Healthcare data and blockchain technology

April 20th, 2018 / By Paul LaBrec

The recent sensational press around Bitcoin and world financial markets may have piqued your interest about the digital currency and the blockchain technology that supports it. If you work in healthcare IT and data security, you may be investigating whether or not this technology can solve some of your biggest challenges.

Blockchain technology emerged in 2009 as the infrastructure to support the digital currency Bitcoin. A blockchain provides a permanent record of an online transaction or exchange. Each digital transaction is the “block” and the ledger that connects these blocks is the “chain.” The records forming the chain are shared among a network of computers, not stored in a single central database, and are encrypted.  Transactions are verified by “miners” who assign a “hash,” a unique series of letters and numbers linking each transaction to the transaction directly before it, which effectively seals the event and provides an immutable record of transactions. Since the transaction records are stored across many computers anyone with access to the chain would know if a record was changed. To date, blockchain has found its more prominent expression in the financial industry where it allows the movement of data in real time with reliable accuracy and security. 1

The potential to streamline payment transactions, verify contractual agreements, create large transactional databases, and ensure security of patient information, as well as the growth of the Internet of Things (IoT) in healthcare, and the benefit of linking numerous disparate pieces of information about a patient make blockchain technology worthy of serious investigation by the healthcare industry.

We can outline several potential use cases for blockchain technology in healthcare, including:

Medical Records – blockchain has the potential to create a secure, continuous medical record accessible by the patient or any provider to whom the patient provides access. This access could eliminate gaps in medical history and the time and expense spent gather copies of records from various providers.

Claims and Billing History – the static, traceable and secure records created by blockchain technology could streamline claims processing and billing, saving both money and time and reducing the risk of billing fraud. Also, various claim types (inpatient, outpatient, professional, and pharmacy) could be connected.

Data Security – the digital security and monitored accessibility described above gives blockchain solutions the potential to be the infrastructure that is needed to keep health data private and secure and avoid the data breaches that have recently plagued electronic records.2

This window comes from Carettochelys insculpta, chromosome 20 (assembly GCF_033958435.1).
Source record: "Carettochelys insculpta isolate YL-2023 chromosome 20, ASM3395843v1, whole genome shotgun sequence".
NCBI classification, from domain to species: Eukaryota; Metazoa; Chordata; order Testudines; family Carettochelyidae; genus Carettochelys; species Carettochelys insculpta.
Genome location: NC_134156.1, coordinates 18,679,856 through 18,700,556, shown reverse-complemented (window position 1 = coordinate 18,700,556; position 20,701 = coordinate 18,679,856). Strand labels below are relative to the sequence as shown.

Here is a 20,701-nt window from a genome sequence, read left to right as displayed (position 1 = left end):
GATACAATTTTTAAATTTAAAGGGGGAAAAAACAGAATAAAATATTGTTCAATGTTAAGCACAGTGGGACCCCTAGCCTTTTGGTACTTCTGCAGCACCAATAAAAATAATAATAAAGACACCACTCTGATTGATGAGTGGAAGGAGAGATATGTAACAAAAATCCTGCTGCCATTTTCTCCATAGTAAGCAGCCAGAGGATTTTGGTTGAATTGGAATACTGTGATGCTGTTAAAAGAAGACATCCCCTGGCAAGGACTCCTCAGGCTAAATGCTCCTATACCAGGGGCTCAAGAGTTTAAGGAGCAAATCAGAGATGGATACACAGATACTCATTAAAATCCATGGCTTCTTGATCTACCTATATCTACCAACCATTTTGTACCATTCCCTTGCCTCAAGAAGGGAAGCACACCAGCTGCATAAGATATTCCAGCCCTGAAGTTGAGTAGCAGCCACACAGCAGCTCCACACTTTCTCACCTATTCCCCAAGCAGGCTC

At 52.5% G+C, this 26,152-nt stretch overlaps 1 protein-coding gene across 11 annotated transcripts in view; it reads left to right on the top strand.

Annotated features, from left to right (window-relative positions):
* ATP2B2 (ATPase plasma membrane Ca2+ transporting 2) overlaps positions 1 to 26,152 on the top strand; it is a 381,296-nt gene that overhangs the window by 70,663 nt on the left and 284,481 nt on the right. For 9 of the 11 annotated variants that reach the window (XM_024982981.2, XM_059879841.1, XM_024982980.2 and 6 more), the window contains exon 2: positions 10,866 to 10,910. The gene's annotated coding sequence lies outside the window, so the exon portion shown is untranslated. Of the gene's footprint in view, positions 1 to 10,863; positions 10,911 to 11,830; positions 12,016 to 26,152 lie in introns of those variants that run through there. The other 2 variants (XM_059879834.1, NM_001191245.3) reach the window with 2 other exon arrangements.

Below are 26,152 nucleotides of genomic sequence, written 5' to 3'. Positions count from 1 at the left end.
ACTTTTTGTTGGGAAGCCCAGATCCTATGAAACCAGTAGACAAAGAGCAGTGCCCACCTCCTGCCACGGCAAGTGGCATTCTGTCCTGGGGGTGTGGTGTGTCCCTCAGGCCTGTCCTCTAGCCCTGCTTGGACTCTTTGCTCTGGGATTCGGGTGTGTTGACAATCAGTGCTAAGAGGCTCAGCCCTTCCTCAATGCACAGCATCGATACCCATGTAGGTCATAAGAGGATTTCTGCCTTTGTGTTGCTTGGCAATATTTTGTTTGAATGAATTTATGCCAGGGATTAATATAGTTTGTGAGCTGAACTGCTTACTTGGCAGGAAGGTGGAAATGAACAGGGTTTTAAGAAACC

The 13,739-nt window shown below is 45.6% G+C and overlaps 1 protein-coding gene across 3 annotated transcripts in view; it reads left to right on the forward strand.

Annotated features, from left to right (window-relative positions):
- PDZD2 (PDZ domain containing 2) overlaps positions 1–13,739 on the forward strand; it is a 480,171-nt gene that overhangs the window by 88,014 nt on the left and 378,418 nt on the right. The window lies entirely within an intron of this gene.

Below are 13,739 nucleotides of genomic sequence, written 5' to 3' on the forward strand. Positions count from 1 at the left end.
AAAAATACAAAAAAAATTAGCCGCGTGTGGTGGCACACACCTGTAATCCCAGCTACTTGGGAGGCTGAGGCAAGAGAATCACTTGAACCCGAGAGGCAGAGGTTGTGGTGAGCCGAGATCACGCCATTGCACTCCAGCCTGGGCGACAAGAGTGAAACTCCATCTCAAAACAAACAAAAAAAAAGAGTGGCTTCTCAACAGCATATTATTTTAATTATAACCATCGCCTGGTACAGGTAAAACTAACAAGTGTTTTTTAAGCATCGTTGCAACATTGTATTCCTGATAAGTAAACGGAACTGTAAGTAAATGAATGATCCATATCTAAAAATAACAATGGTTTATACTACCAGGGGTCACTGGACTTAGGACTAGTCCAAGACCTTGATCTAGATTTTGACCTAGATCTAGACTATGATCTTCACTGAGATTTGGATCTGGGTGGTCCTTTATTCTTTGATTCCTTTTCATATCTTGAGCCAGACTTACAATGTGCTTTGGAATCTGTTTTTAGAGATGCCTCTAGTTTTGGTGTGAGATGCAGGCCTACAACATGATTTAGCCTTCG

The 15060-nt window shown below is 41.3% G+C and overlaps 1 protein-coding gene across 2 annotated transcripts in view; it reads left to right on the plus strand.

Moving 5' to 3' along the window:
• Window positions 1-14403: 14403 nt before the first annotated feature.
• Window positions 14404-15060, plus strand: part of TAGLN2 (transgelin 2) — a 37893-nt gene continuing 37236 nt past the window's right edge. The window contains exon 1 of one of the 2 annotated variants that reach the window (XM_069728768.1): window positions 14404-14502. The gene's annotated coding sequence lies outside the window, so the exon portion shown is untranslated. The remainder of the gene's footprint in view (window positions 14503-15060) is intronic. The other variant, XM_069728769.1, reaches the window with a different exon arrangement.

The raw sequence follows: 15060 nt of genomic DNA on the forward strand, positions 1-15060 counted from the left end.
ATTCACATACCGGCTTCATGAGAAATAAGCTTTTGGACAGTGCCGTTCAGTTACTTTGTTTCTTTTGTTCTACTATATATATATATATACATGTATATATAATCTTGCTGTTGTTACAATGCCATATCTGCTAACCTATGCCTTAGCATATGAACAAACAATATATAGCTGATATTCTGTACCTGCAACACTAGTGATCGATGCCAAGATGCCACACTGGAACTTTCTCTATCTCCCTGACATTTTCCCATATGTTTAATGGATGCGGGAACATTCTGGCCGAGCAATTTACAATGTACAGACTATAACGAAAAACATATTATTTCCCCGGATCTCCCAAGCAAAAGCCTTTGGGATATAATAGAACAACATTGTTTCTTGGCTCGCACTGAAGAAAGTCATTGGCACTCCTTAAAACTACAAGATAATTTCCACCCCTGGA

Clinical Trial Research – demographic, diagnostic, and therapeutic history detail contained in blockchain data could be useful in identifying patients (and their healthcare providers) who may eligible for clinical trials, streamlining the currently expensive and time-consuming clinical trial patient recruitment process.

Linking sources of health-related data – if a unique individual can be identified in multiple datasets (and that’s a big IF), blockchain could be used to connect healthcare claims and medical record data with personal biometric data from IoT devices, consumer purchasing data, data on social and physical environment, or other exposure data based on occupation or residence.

When considering the potential benefits of blockchain in healthcare, several non-trivial barriers must also be considered.

Proven history of securing health data – the primary concern in working with healthcare data at a patient level is protecting personal health information (PHI). Blockchain will need to establish a record of success in securely managing healthcare data before it could be considered a preferred transactional process.   

The distributed nature of the data – the Data Use Agreements that dictate to business partners like 3M HIS how we must store, manage, move, and manipulate data from our clients universally dictate that PHI is secured in specific locations with access limited to those who must access the data to perform services outlined in contractual arrangements.  The distributed nature of blockchain data storage would require a significant change in current practices of healthcare data security.      

No universal patient identifier – like the case that exists today in linking disparate electronic databases, assembling blockchain transactions from different sources—healthcare claims, electronic medical records, social services systems, personal monitoring devices, consumer purchasing databases, etc.—would still need to match individuals who are identified differently in each system.

The use of blockchain technology in health care is clearly in an experimental state. The maturation of blockchain in health care will be an interesting trend to watch in the years ahead.

Paul LaBrec is research director for Populations and Payment Solutions with 3M Health Information Systems.


References

1 Becker’s Hospital Review. “9 things to know about blockchain in healthcare.” October 3, 2016. Accessed April 7, 2018.

2 Marr, B. “This Is Why Blockchains Will Transform Healthcare.” Forbes. November 29, 2017. Accessed April 10, 2018.